Science Finally Explains Why We're So Addicted To Junk Food (And It's Bad News)
Put down the M&Ms: Your junk food habit isn't just making you fat — it's making you boring as well.
According to a new study in Frontiers in Psychology, we lose our natural desire for different types of food when we eat unhealthily on a regular basis.
How? Our brains are wired to seek out nutritional variety so we don't eat too much of one thing. But bingeing on high-calorie, heavily processed goods trips up that wiring, significantly limiting the types of food we consume.
Your brain on a donut diet: Everyone overindulges occasionally, whether it was your friend's seven-layer chocolate birthday cake or the bag of chips in your office desk drawer you told yourself was about to go stale. Junk food is undeniably delicious: Food companies spend millions of dollars perfecting the most satisfying amount of crunchiness in a potato chip, and the ideal amount of creaminess in an Oreo.
However, our brains usually recognize when we've overeaten, so that the next time a super rich treat comes around we simply aren't interested. Instead, we crave something different, like a crunchy apple or a bowl of cereal.
But: When we let our occasional junk food habit become a regular diet, we lose our appetite for diverse tastes. Instead of craving a bowl of ice cream one day and preferring a fresh salad the next, we just want the ice cream.
All. The. Time.
The research: It would be unethical to subject people to experiments that could endanger their health, so the researchers based their findings on studies they ran with mice. The findings can't be directly extrapolated to humans, but they are a helpful means of gauging what's going on.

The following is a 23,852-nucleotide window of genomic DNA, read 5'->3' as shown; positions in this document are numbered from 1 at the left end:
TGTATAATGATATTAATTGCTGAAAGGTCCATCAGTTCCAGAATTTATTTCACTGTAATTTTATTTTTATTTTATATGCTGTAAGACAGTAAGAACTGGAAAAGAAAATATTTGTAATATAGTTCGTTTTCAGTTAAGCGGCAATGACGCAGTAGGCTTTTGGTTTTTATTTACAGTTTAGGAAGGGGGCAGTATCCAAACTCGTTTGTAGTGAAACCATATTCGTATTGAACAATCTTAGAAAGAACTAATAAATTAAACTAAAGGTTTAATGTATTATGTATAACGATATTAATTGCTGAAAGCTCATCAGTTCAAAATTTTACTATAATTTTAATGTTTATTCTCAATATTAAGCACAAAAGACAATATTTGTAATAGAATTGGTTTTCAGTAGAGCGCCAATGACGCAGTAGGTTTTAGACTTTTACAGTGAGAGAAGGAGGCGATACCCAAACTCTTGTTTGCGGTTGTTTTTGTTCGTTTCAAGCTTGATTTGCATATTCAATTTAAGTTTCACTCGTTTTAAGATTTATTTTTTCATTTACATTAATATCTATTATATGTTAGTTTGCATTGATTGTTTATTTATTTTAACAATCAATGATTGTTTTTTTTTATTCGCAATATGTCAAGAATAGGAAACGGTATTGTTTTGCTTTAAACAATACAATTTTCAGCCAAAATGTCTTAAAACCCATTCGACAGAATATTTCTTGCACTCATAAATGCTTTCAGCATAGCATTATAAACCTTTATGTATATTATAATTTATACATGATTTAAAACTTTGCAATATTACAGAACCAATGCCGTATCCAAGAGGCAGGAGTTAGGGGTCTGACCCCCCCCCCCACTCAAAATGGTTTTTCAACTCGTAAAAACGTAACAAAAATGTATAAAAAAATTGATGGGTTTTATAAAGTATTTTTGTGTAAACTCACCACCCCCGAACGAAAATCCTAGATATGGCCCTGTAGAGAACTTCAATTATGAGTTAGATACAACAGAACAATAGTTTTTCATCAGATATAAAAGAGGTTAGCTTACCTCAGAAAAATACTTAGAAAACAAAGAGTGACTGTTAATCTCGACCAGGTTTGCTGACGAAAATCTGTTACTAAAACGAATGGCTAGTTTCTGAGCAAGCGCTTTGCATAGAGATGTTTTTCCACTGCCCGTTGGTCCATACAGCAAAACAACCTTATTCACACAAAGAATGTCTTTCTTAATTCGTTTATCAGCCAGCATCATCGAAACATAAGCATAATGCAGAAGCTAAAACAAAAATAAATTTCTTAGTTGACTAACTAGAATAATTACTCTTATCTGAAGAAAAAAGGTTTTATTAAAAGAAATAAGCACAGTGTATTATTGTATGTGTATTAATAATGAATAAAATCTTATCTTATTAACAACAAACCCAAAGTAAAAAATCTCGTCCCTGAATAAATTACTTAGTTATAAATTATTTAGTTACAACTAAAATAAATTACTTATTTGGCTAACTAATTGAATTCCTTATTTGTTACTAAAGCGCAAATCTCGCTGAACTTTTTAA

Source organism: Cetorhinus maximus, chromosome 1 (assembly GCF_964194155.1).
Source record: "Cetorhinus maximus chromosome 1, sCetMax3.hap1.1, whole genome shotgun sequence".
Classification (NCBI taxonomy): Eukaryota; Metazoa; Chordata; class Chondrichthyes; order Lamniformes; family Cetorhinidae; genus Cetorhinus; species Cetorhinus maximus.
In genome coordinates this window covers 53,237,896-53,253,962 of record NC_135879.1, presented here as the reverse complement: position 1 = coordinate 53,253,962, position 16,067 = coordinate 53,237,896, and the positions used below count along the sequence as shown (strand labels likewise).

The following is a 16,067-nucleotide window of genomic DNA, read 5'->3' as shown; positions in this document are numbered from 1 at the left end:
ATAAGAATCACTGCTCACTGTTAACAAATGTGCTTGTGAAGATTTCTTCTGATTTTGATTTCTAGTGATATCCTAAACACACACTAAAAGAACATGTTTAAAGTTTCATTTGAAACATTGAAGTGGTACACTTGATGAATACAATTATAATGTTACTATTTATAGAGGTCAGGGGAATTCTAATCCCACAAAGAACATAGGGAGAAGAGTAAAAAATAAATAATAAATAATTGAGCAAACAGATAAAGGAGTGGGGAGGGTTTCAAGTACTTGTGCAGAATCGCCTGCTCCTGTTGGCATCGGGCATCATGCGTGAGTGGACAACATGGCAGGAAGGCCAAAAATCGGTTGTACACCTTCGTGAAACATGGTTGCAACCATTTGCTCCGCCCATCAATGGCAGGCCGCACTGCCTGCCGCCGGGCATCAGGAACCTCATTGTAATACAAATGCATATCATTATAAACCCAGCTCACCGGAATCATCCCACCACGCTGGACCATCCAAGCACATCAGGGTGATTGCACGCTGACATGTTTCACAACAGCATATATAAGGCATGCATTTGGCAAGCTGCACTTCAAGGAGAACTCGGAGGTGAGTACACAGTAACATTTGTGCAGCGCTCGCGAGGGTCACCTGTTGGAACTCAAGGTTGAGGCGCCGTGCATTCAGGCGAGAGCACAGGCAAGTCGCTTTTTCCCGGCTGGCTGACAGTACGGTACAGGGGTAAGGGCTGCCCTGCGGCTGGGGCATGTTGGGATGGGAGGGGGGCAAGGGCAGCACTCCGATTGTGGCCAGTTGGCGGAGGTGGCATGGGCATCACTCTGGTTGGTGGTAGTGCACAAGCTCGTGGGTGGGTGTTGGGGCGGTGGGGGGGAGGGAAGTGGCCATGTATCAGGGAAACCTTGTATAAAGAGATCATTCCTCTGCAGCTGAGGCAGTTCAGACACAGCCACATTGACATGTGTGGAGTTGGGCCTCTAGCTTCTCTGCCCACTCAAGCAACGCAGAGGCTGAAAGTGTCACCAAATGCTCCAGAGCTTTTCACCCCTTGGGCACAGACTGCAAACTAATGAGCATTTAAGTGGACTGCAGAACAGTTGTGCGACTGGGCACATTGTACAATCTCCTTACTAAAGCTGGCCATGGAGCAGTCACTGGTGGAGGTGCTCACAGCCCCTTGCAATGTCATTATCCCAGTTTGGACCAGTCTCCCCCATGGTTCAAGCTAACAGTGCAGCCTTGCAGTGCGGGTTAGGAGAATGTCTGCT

The scientists taught young male rodents to associate different sounds with the presence of a sweetened beverage. One group of mice, who stuck mostly to a normal, healthy diet, stopped responding to cues for the beverage when they had recently overindulged in something else with that flavor.
But the mice who were put on a junk-food diet and fed foods like cookies and dumplings for two weeks kept coming back to the sweetened beverage, regardless of how much they'd recently overeaten.
Why it matters: Nearly 70% of Americans are overweight; many of them are children. Worse still, close to 1 in 5 adolescents aged 12-19 and kids aged 6-11 in the United States is obese. The problem is overwhelmingly concentrated amongst the poorest Americans, many of whom lack access to healthy, fresh food.
Thankfully, there's a convenient way to avoid this: Stick to a diverse diet.
Even if you don't have access to fresh kale from the farmer's market, you can eat a variety of foods each day. Snack on what you crave when you want it but stop when you're full. Mix up what you consume — snack on different kinds of food, from nuts to fruits and veggies, and make mealtimes an opportunity to try new recipes. Roast chicken one day, grill fish the next.
Your body will thank you.